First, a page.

University President Richard McCormick and Vice President Joe Seneca will be meeting with the University Librarian on 2/10/03 to review programs, as well as major issues and challenges. M. Gaunt will be stressing the value RUL brings to the University as a whole; the Libraries are keenly interested in President McCormick's perspective on RUL's role in the short and longer term.
Based on Governor McGreevey's recent address, the budget situation is likely to be dire. The University's overall strategy in the face of drastic cuts will become clearer in the coming weeks. The Libraries will begin data collection in preparation for planning, and will examine all options for potential savings. It will be a test of the Libraries resilience to provide high quality services, but RUL will continue to actively support the University's mission.
At the end of annual elections in the Libraries, the Rules of Procedure Committee will be asked to keep the election tally sheets in the Libraries Human Resources office so that any committee vacancies that occur during the year can be filled more easily.
The following Committee representatives presented short reports:
Collection Development Council (T. Glynn): The CDC has approved the acquisition of the following electronic resources: JSTOR Arts and Sciences II, the backfiles of the American Chemical Society, World Development Indicators, and the American Periodical Series.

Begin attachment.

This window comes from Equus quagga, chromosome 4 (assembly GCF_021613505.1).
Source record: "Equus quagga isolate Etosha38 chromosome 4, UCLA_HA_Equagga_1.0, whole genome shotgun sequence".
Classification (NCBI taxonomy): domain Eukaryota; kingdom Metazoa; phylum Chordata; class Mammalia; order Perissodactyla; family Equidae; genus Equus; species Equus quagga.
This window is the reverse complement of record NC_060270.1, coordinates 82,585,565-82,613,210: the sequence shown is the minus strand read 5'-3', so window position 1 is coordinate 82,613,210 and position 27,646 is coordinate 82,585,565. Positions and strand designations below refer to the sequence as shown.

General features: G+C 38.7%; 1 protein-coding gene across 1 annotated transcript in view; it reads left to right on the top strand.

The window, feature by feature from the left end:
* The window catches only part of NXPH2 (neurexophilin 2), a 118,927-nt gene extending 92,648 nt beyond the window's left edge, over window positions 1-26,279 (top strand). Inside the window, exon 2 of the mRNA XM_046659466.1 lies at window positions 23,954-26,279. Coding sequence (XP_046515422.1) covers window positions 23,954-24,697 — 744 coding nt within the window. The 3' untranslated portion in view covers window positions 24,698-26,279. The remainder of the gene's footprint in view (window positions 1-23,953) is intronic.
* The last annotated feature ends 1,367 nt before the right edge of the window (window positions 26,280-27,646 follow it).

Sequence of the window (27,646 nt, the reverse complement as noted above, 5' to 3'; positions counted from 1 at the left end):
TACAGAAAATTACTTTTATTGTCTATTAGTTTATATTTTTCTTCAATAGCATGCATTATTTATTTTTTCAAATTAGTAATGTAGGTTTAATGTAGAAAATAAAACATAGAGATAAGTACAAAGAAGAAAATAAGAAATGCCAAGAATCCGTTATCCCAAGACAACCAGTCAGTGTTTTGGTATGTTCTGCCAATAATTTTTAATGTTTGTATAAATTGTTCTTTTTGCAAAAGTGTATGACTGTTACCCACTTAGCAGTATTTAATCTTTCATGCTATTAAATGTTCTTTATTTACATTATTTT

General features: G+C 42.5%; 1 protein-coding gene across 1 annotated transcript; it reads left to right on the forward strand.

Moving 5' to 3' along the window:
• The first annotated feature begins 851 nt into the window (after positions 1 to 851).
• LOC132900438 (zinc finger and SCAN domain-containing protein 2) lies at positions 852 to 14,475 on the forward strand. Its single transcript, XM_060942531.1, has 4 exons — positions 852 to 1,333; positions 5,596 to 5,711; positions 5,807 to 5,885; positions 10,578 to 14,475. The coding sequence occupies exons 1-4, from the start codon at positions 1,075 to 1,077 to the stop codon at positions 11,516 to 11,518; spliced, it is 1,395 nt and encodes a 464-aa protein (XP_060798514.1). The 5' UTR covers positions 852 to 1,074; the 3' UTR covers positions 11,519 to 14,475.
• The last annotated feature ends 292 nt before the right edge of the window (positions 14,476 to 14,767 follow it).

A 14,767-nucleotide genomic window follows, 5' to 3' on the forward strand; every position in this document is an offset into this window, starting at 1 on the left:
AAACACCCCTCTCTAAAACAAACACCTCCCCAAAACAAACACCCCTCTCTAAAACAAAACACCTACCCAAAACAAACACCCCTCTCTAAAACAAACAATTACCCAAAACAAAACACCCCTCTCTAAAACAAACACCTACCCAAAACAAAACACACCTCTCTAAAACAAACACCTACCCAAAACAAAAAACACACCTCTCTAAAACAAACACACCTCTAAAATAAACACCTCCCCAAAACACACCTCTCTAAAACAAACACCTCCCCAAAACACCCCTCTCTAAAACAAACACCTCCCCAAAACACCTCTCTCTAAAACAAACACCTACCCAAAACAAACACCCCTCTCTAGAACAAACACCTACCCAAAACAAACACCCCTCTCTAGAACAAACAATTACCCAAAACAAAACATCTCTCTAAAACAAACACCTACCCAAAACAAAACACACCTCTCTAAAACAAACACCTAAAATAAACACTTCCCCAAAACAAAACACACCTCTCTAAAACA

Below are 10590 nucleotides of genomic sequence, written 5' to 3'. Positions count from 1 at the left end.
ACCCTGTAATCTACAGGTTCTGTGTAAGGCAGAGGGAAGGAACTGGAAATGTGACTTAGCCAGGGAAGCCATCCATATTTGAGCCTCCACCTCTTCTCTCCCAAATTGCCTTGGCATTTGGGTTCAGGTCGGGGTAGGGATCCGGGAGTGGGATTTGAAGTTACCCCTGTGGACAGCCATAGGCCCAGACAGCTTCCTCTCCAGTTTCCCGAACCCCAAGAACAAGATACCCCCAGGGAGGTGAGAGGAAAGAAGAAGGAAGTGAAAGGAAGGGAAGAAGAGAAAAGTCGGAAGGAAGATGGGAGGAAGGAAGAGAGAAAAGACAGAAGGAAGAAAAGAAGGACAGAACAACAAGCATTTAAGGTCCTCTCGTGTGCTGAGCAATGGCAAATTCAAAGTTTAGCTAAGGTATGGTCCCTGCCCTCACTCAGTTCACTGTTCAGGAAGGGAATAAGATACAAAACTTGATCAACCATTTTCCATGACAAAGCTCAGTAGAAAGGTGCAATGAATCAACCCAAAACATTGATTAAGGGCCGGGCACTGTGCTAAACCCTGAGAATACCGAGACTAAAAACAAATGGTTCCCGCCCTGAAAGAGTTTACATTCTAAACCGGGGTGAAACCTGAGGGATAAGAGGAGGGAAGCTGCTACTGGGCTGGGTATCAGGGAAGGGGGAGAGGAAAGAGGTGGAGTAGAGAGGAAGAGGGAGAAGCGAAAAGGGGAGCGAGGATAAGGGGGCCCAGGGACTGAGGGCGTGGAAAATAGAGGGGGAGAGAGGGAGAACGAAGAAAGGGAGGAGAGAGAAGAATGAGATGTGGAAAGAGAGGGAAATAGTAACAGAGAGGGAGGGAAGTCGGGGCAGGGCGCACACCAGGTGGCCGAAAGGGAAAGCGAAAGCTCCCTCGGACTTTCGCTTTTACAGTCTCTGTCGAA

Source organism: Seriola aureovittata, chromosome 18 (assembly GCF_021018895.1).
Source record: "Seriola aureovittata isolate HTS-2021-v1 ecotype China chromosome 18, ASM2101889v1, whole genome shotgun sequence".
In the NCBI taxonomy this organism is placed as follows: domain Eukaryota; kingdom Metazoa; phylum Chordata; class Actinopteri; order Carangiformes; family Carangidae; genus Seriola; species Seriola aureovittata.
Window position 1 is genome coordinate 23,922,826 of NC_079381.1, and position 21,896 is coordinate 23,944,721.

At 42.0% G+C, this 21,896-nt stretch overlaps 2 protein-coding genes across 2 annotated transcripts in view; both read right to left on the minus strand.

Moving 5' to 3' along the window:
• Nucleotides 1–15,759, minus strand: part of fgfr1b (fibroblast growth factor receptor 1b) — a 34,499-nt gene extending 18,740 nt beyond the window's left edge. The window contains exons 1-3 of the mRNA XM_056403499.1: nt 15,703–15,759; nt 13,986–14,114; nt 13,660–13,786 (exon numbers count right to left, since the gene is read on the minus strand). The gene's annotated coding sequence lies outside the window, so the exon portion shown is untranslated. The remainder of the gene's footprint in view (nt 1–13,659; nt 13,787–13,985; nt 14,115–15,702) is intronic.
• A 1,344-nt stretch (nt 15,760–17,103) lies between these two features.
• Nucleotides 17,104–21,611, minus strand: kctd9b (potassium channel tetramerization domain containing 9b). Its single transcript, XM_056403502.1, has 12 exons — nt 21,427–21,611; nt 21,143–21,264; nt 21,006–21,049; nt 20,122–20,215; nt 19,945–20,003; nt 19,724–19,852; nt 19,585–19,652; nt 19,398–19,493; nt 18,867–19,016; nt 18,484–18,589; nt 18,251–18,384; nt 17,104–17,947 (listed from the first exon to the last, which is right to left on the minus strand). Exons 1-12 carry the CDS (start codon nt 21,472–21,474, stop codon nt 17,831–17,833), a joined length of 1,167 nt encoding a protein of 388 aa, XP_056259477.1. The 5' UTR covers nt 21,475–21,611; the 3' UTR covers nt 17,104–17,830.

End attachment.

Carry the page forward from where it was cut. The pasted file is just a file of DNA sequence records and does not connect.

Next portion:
Technical Services Council (R. Jantz): G. Agnew recently returned from the statewide digitization meeting. The content of digitization projects has not yet been determined, but local history materials will be a focus. RUL will likely be one of the first regional digitization centers. M.-L. Lo gave a report on the use of wireless technologies in the Math Library. A similar system in Alex might cost approximately $12,000. The budget situation will likely affect the outcome of such projects. DAWG is examining the digital architecture for a potential institutional repository, and is looking at mass storage devices for digital projects and preservation. DAWG will shortly begin posting and sharing information with RUL at large.
Planning Committee (R. Tipton): The Committee's web pages are currently in draft format, and, when finished, will be promoted to the Libraries as a whole.
Public Services Council (M. Kesselman): The Libraries will conduct a trial of direct borrowing with PALCI. The second phase of the Ask a Librarian Live real time reference trial is underway. Open URL software is in the initial stages of investigation.
7. The meeting was adjourned at 12:10 p.m.
RUL Faculty Secretary